Communication, Information, and Pragmatics

Communication, Information, and Pragmatics

Adriana Braga (Pontifical Catholic University of Rio de Janeiro, Brazil) and Robert K. Logan (Ontario College of Arts and Design, Canada & University of Toronto, Canada)
Copyright: © 2018 |Pages: 10
DOI: 10.4018/978-1-5225-2255-3.ch102

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Background

The context in which the information is interpreted is the only way that the meaning that was intended by the sender can be understood by the receiver, but the meaning that the receiver attaches to the information sent by the sender will always vary to some degree (Chan, Walker & Gleaves, 2015; Gibbs et al, 2015; Gui & Argentin, 2011; Introna & Nissenbaum, 2000). Because the ‘user is the content’ all communication is miscommunication to a certain degree. Perfect communication is an ideal that all communicators strive to achieve through the art of rhetoric. To sum up what we have just posited: information is required for communication but does not necessarily result in communication and never results in perfect communication. The extra ingredient that is required to transform information into communication is context or pragmatics, which is never perfect. Recent methodological innovations try to account for the pragmatics on digital environments (Boyd and Crawford, 2012; Hine, 2005; Lee and Chen, 2015).

In this article we will first examine the meaning and significance of information, which will entail a critique of Shannon Information Theory. We will show it is really a theory of the transmission of signals. We describe how MacKay and Bateson with their respective formulations of “information is the distinction that makes a difference (MacKay, 1969)” and “information is the difference that makes a difference (Bateson, 1973)” adds the element of meaning to the definition of information. We then examine the proposition of Kauffman, Logan et al. (2007) that organization is a form of information and that life entails the propagation of organization.

Assuming that it is not possible not to communicate, we emphasize the pragmatic dimension of communication. We argue that ‘information,’ ‘communication’ and ‘social interaction’ are inseparable elements of production of meaning, even if analytically they can be conceived as independent concepts. Thus, as in any communication there are three simultaneous dimensions operating as a system – syntactic, semantics and pragmatics, and it is also the case that ‘information,’ ‘communication’ and ‘social interaction’ are operating as a system. In this sense, speech acts owe their meaning to performances in the context of what information the sender sends, the interpretation of the receiver and the social context that exists between the sender and the receiver. We argue that, from the differential emphasis on the syntactic, semantic or pragmatic dimensions of communication, lies a major difference between models for the theory of communication: communication as transmission of information or communication as a relational activity.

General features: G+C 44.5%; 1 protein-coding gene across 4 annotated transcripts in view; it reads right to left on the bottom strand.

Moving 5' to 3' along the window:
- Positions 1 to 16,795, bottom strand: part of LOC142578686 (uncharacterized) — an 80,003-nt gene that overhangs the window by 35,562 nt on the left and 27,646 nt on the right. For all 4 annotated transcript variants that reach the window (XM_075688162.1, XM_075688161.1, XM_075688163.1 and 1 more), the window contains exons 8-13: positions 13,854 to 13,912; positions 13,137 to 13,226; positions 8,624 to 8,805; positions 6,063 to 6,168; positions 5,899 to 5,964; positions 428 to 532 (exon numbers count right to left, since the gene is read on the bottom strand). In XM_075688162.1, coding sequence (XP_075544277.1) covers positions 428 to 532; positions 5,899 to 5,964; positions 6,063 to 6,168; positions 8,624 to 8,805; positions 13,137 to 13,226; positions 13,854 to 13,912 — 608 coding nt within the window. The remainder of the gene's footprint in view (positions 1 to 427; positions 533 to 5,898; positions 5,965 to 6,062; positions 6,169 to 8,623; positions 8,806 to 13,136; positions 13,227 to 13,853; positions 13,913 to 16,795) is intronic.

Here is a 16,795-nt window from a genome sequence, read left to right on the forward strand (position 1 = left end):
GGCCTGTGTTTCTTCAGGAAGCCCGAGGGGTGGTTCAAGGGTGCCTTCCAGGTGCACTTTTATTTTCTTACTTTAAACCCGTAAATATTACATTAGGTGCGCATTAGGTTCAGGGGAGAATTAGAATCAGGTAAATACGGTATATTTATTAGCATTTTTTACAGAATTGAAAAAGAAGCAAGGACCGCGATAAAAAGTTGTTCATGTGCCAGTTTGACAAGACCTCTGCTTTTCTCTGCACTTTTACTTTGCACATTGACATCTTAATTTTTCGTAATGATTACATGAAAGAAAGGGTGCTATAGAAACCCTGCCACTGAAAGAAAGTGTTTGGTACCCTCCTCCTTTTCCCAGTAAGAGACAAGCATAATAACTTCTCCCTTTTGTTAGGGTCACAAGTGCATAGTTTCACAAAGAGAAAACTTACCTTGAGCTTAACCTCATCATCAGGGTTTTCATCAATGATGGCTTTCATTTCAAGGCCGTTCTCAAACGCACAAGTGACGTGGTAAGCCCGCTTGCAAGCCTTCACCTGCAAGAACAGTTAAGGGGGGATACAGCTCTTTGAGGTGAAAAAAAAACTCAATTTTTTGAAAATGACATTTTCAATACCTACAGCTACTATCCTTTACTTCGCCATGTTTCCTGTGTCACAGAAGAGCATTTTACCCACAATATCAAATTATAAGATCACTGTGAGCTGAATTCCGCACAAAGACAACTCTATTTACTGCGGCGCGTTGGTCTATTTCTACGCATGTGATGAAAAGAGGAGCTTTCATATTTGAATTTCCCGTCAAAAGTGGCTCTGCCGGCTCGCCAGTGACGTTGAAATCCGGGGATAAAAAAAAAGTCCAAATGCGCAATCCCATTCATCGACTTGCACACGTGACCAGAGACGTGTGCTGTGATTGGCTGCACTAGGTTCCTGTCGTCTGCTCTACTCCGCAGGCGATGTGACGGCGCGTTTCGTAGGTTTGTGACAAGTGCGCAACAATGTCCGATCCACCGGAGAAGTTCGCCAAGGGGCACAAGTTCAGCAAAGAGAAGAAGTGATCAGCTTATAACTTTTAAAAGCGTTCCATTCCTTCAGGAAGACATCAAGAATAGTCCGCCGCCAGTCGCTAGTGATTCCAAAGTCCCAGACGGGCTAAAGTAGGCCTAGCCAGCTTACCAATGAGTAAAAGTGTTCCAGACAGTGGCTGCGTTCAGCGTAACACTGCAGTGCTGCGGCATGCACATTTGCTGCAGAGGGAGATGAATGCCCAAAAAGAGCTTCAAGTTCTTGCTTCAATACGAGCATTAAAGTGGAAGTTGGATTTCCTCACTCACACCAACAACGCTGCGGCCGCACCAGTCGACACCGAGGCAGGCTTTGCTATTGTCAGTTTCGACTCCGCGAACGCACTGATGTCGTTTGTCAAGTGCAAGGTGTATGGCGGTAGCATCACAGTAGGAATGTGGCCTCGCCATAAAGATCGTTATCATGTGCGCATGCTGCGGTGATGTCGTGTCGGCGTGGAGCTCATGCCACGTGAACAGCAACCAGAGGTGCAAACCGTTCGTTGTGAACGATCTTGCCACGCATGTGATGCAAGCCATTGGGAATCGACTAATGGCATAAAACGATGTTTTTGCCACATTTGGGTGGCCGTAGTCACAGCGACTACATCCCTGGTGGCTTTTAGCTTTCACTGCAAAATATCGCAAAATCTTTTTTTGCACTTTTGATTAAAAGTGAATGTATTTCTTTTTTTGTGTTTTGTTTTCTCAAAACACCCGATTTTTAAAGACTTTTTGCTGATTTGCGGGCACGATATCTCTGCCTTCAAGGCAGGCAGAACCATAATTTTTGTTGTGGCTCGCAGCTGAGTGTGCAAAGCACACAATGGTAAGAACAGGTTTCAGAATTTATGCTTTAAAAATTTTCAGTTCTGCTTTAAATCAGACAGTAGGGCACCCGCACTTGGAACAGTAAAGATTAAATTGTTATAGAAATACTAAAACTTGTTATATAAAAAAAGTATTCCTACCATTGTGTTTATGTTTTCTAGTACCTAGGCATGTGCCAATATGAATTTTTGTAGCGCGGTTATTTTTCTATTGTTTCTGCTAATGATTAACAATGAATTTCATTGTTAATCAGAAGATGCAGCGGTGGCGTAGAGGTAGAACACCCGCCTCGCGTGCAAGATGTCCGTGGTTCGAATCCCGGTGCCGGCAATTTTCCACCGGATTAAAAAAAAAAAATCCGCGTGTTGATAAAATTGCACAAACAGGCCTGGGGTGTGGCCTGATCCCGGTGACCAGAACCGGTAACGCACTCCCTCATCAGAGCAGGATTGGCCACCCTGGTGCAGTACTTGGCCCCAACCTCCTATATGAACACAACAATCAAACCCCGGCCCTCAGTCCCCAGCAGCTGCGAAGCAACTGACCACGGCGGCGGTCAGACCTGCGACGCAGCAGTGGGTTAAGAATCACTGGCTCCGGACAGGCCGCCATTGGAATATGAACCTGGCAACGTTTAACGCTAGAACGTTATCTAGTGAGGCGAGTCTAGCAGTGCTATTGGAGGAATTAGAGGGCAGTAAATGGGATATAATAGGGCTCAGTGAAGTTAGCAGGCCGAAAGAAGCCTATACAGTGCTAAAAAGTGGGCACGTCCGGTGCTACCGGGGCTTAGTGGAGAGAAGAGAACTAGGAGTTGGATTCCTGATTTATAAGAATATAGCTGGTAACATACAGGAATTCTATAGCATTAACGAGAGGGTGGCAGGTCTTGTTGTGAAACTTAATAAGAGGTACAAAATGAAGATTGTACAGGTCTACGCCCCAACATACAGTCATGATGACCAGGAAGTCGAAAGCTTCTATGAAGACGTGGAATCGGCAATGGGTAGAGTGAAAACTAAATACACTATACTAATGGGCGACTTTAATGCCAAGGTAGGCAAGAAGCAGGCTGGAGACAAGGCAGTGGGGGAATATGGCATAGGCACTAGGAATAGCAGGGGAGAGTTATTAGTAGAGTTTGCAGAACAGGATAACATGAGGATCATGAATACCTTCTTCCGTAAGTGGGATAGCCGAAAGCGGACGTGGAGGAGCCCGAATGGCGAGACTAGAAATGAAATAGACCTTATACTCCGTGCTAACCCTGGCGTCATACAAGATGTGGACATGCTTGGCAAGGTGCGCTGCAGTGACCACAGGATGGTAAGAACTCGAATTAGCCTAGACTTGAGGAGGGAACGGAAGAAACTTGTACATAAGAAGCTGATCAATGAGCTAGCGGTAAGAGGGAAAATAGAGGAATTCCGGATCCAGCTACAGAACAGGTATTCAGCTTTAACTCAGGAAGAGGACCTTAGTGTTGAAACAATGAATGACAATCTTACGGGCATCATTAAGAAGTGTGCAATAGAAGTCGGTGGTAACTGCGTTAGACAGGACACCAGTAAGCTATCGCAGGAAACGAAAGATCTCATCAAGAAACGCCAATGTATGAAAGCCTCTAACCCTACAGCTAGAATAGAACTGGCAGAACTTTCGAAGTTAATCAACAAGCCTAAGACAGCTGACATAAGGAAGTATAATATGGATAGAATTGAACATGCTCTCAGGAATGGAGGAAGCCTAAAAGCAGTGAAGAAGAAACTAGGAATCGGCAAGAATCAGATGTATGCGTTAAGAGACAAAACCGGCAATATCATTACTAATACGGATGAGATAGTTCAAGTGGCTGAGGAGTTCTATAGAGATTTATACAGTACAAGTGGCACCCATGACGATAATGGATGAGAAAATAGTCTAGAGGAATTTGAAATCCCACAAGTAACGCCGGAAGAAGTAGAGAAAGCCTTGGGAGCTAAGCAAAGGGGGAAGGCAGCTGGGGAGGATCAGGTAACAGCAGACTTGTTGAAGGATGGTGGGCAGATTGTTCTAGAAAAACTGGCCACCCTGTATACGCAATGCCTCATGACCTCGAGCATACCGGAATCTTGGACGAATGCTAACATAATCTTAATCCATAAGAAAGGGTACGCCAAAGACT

Key Terms in this Chapter

Knowledge: The ability to use information strategically in a social context to achieve one’s objectives.

Social Interaction: Mutual action and/or influence among co-participants of the same social situation.

Communication: A symbolic process whereby the social reality is produced, understood, maintained and updated in a given situation. Communication is the mediation that allows collective social action. Communication is contextualized information through pragmatics.

Information: Structured, organized data. It is composed by syntax and semantics, that is, with reference to a code and to a given meaning.

Naturalistic Perspective: Empiricist approach of the Social Sciences based on the premise of collecting data essentially from “natural” situations, those that happen despite of the presence or participation of the researcher.

Pragmatics: A discipline that stands between Philosophy and Linguistics, and tries to define to which degree the human sense of ‘reality’ is determined by language. The production of meaning is oriented to action, and that the idea of what a thing ‘is’ lies on the sum of the effects that can be conceived as possible from it. Pragmatics is the use of social context to assist meaning.

Data: The pure and simple facts without any particular structure or organization, the basic atoms of information.

Wisdom: The capacity to choose objectives consistent with one’s values and within a social context.

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